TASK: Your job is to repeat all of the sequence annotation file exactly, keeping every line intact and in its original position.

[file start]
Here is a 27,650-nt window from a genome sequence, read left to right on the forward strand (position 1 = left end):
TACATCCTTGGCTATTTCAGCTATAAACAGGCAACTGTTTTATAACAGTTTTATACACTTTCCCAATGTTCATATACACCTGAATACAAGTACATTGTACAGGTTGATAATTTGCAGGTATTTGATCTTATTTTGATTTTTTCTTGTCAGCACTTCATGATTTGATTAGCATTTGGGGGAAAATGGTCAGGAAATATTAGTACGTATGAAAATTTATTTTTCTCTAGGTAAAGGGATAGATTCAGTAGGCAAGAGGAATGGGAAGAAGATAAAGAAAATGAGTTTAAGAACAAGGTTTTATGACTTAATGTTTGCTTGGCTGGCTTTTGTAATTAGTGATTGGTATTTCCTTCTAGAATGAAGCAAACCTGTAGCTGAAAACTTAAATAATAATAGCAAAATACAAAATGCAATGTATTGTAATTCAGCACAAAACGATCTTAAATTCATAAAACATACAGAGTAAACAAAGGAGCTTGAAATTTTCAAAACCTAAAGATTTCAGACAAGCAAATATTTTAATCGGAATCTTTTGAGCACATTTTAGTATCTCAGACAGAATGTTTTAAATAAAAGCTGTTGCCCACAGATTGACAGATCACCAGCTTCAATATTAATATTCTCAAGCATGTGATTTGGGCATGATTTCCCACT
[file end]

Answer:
Here is a 27,650-nt window from a genome sequence, read left to right on the forward strand (position 1 = left end):
TACATCCTTGGCTATTTCAGCTATAAACAGGCAACTGTTTTATAACAGTTTTATACACTTTCCCAATGTTCATATACACCTGAATACAAGTACATTGTACAGGTTGATAATTTGCAGGTATTTGATCTTATTTTGATTTTTTCTTGTCAGCACTTCATGATTTGATTAGCATTTGGGGGAAAATGGTCAGGAAATATTAGTACGTATGAAAATTTATTTTTCTCTAGGTAAAGGGATAGATTCAGTAGGCAAGAGGAATGGGAAGAAGATAAAGAAAATGAGTTTAAGAACAAGGTTTTATGACTTAATGTTTGCTTGGCTGGCTTTTGTAATTAGTGATTGGTATTTCCTTCTAGAATGAAGCAAACCTGTAGCTGAAAACTTAAATAATAATAGCAAAATACAAAATGCAATGTATTGTAATTCAGCACAAAACGATCTTAAATTCATAAAACATACAGAGTAAACAAAGGAGCTTGAAATTTTCAAAACCTAAAGATTTCAGACAAGCAAATATTTTAATCGGAATCTTTTGAGCACATTTTAGTATCTCAGACAGAATGTTTTAAATAAAAGCTGTTGCCCACAGATTGACAGATCACCAGCTTCAATATTAATATTCTCAAGCATGTGATTTGGGCATGATTTCCCACT